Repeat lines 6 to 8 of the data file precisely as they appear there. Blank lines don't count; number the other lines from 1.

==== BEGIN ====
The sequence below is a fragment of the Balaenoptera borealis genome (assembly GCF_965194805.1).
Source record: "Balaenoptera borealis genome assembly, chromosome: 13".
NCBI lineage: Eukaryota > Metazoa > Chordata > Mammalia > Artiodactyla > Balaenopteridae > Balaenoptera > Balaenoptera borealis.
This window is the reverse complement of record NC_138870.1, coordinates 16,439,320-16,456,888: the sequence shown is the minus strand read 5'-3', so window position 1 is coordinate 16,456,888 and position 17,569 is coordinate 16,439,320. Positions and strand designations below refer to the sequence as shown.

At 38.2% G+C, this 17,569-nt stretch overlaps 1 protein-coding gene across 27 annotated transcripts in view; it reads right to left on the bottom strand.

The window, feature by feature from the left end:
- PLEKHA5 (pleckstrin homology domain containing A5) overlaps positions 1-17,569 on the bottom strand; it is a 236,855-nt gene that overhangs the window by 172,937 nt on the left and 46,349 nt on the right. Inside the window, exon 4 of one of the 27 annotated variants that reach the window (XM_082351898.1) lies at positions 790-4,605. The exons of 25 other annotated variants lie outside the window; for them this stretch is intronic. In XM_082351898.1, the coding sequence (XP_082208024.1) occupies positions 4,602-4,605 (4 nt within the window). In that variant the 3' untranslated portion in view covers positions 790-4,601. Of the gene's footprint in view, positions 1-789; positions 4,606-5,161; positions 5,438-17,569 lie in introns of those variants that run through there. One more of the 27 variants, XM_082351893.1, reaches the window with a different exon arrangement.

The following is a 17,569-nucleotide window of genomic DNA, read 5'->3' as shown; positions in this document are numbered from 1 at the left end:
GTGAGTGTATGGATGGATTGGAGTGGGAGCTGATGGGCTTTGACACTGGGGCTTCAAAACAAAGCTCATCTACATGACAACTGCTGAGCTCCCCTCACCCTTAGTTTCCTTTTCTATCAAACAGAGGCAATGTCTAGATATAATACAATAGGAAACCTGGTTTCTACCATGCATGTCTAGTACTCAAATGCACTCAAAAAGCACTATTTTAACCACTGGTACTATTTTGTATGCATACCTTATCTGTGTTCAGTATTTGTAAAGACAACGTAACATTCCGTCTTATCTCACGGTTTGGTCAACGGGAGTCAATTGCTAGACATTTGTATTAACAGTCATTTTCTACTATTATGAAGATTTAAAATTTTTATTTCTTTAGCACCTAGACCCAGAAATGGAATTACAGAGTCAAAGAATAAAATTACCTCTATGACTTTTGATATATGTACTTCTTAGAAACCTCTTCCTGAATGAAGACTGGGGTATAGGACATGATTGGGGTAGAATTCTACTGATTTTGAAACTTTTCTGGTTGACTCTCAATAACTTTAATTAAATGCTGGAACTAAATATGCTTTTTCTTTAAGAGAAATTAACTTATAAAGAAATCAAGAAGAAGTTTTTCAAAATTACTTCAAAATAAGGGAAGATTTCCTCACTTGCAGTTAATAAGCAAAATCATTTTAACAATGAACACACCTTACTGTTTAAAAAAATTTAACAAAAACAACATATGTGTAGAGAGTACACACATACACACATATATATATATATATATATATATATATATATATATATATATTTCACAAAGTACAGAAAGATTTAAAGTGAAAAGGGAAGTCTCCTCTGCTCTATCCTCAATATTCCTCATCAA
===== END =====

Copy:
The window, feature by feature from the left end:
- PLEKHA5 (pleckstrin homology domain containing A5) overlaps positions 1-17,569 on the bottom strand; it is a 236,855-nt gene that overhangs the window by 172,937 nt on the left and 46,349 nt on the right. Inside the window, exon 4 of one of the 27 annotated variants that reach the window (XM_082351898.1) lies at positions 790-4,605. The exons of 25 other annotated variants lie outside the window; for them this stretch is intronic. In XM_082351898.1, the coding sequence (XP_082208024.1) occupies positions 4,602-4,605 (4 nt within the window). In that variant the 3' untranslated portion in view covers positions 790-4,601. Of the gene's footprint in view, positions 1-789; positions 4,606-5,161; positions 5,438-17,569 lie in introns of those variants that run through there. One more of the 27 variants, XM_082351893.1, reaches the window with a different exon arrangement.

The following is a 17,569-nucleotide window of genomic DNA, read 5'->3' as shown; positions in this document are numbered from 1 at the left end: